The Royal Ontario Museum (ROM) is a museum of world culture and natural history in Toronto, Ontario, Canada. With its main entrance facing Bloor Street in Downtown Toronto, the museum is situated north of Queen's Park and east of Philosopher's Walk in the University of Toronto. Founded in 1912, the museum has maintained close relations with the university throughout its history, often sharing expertise and resources. The museum remained under direct control and management of the University of Toronto until 1968, when it became an independent institution.
Containing more than six million items and forty galleries, the museum has notable collections of dinosaurs, minerals and meteorites, Near Eastern and African art, East Asian art, European history, and Canadian history. It also houses the world's largest collection of fossils from the Burgess Shale with more than 150,000 specimens.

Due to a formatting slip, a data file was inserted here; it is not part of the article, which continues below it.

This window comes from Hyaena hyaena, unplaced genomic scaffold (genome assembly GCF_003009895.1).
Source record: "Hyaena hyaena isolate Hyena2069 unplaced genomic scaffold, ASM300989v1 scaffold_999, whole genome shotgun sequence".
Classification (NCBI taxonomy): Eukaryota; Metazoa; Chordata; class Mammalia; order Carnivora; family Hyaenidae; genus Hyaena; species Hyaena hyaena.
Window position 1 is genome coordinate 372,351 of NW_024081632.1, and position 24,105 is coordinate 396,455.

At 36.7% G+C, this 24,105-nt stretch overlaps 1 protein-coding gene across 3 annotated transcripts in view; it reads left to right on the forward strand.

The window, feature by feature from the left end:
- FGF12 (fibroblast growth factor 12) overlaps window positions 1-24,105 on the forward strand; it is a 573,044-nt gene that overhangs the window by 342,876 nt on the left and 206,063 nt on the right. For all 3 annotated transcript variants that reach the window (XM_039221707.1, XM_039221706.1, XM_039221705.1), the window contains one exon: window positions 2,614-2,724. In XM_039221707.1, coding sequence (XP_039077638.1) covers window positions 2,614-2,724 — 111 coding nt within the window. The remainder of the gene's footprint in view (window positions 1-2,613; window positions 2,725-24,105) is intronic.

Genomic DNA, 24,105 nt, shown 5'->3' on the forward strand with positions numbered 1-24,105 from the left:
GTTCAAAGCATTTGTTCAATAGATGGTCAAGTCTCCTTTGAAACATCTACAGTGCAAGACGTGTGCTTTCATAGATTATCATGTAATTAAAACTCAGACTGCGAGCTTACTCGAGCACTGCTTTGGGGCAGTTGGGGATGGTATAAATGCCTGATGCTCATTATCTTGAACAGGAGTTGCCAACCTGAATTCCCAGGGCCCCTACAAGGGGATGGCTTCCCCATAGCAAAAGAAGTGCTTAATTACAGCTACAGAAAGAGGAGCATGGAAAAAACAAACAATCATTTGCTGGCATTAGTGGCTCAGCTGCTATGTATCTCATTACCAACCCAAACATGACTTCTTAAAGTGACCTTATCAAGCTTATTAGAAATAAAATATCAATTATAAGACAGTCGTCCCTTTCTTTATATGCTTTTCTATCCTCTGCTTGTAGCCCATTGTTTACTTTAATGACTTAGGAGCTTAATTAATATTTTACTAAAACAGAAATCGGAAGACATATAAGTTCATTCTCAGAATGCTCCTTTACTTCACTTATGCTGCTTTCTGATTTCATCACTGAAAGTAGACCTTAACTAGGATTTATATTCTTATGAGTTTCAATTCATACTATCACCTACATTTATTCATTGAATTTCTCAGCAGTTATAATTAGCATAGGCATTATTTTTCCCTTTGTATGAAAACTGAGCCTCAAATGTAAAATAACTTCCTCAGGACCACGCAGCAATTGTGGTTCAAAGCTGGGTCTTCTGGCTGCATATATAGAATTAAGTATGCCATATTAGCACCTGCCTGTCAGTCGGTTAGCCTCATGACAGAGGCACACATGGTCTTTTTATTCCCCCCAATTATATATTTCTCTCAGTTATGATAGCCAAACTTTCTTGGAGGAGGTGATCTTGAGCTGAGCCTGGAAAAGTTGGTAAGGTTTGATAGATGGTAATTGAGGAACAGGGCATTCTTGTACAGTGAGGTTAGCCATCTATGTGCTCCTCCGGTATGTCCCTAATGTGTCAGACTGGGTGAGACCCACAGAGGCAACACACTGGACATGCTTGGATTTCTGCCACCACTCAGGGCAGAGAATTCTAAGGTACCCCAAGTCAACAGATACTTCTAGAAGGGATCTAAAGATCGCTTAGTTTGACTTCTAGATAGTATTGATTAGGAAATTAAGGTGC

The ROM began in 1912 with the enactment of the Royal Ontario Museum Act by the provincial government. It was opened at 3 p.m. EST on March 14, 1914, by HRH The Duke of Connaught, Governor General of Canada. When the museum's site was first chosen, it was still at the edge of Toronto's built-up area and far from the city's central business district; the location was selected mainly for its proximity to the University of Toronto. The original building was constructed on the western edge of the property along the university's Philosopher's Walk, with its entrance opening on Bloor Street. It was the first phase of a two-part master plan which was to see the museum eventually expanded towards Queen's Park Crescent as an 'H' shaped building. Many of the artifacts were transferred from the museum's predecessor, the Museum of Natural History and Fine Arts at the Toronto Normal School.